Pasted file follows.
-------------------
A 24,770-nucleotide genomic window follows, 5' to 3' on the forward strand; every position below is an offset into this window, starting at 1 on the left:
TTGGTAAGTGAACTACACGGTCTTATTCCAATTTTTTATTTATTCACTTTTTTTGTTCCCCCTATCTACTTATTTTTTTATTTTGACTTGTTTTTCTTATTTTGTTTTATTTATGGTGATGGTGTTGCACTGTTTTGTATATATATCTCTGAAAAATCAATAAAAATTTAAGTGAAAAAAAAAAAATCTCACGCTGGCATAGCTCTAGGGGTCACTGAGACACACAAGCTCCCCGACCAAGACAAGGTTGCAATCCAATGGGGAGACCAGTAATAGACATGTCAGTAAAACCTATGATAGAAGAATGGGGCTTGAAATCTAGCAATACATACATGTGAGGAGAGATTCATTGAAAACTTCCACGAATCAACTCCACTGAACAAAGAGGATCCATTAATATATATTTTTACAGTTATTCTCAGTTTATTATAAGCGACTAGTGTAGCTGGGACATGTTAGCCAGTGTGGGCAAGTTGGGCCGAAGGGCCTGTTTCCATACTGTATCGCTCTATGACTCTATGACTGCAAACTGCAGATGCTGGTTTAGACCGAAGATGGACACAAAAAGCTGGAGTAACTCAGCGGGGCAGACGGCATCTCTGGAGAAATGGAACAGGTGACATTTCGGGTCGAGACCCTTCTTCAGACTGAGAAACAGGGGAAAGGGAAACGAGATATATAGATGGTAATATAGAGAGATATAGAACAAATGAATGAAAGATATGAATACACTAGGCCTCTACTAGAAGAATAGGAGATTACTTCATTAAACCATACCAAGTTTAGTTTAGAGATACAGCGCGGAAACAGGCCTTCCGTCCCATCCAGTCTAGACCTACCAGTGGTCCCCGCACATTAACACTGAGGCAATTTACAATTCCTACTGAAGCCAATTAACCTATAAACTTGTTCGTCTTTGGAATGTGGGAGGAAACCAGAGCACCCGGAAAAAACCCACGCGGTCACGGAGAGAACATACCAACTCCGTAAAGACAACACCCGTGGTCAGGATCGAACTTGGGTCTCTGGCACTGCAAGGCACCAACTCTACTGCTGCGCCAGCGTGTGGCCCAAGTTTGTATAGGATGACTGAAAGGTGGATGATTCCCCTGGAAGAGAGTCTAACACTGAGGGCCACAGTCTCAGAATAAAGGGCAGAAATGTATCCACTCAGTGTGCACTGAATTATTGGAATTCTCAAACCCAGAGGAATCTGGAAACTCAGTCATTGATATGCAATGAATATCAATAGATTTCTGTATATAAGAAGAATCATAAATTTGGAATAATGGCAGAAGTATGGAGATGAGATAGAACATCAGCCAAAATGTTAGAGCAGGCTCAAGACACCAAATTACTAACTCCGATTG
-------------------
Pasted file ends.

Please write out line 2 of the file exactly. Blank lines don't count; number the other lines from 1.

TTGGTAAGTGAACTACACGGTCTTATTCCAATTTTTTATTTATTCACTTTTTTTGTTCCCCCTATCTACTTATTTTTTTATTTTGACTTGTTTTTCTTATTTTGTTTTATTTATGGTGATGGTGTTGCACTGTTTTGTATATATATCTCTGAAAAATCAATAAAAATTTAAGTGAAAAAAAAAAAATCTCACGCTGGCATAGCTCTAGGGGTCACTGAGACACACAAGCTCCCCGACCAAGACAAGGTTGCAATCCAATGGGGAGACCAGTAATAGACATGTCAGTAAAACCTATGATAGAAGAATGGGGCTTGAAATCTAGCAATACATACATGTGAGGAGAGATTCATTGAAAACTTCCACGAATCAACTCCACTGAACAAAGAGGATCCATTAATATATATTTTTACAGTTATTCTCAGTTTATTATAAGCGACTAGTGTAGCTGGGACATGTTAGCCAGTGTGGGCAAGTTGGGCCGAAGGGCCTGTTTCCATACTGTATCGCTCTATGACTCTATGACTGCAAACTGCAGATGCTGGTTTAGACCGAAGATGGACACAAAAAGCTGGAGTAACTCAGCGGGGCAGACGGCATCTCTGGAGAAATGGAACAGGTGACATTTCGGGTCGAGACCCTTCTTCAGACTGAGAAACAGGGGAAAGGGAAACGAGATATATAGATGGTAATATAGAGAGATATAGAACAAATGAATGAAAGATATGAATACACTAGGCCTCTACTAGAAGAATAGGAGATTACTTCATTAAACCATACCAAGTTTAGTTTAGAGATACAGCGCGGAAACAGGCCTTCCGTCCCATCCAGTCTAGACCTACCAGTGGTCCCCGCACATTAACACTGAGGCAATTTACAATTCCTACTGAAGCCAATTAACCTATAAACTTGTTCGTCTTTGGAATGTGGGAGGAAACCAGAGCACCCGGAAAAAACCCACGCGGTCACGGAGAGAACATACCAACTCCGTAAAGACAACACCCGTGGTCAGGATCGAACTTGGGTCTCTGGCACTGCAAGGCACCAACTCTACTGCTGCGCCAGCGTGTGGCCCAAGTTTGTATAGGATGACTGAAAGGTGGATGATTCCCCTGGAAGAGAGTCTAACACTGAGGGCCACAGTCTCAGAATAAAGGGCAGAAATGTATCCACTCAGTGTGCACTGAATTATTGGAATTCTCAAACCCAGAGGAATCTGGAAACTCAGTCATTGATATGCAATGAATATCAATAGATTTCTGTATATAAGAAGAATCATAAATTTGGAATAATGGCAGAAGTATGGAGATGAGATAGAACATCAGCCAAAATGTTAGAGCAGGCTCAAGACACCAAATTACTAACTCCGATTG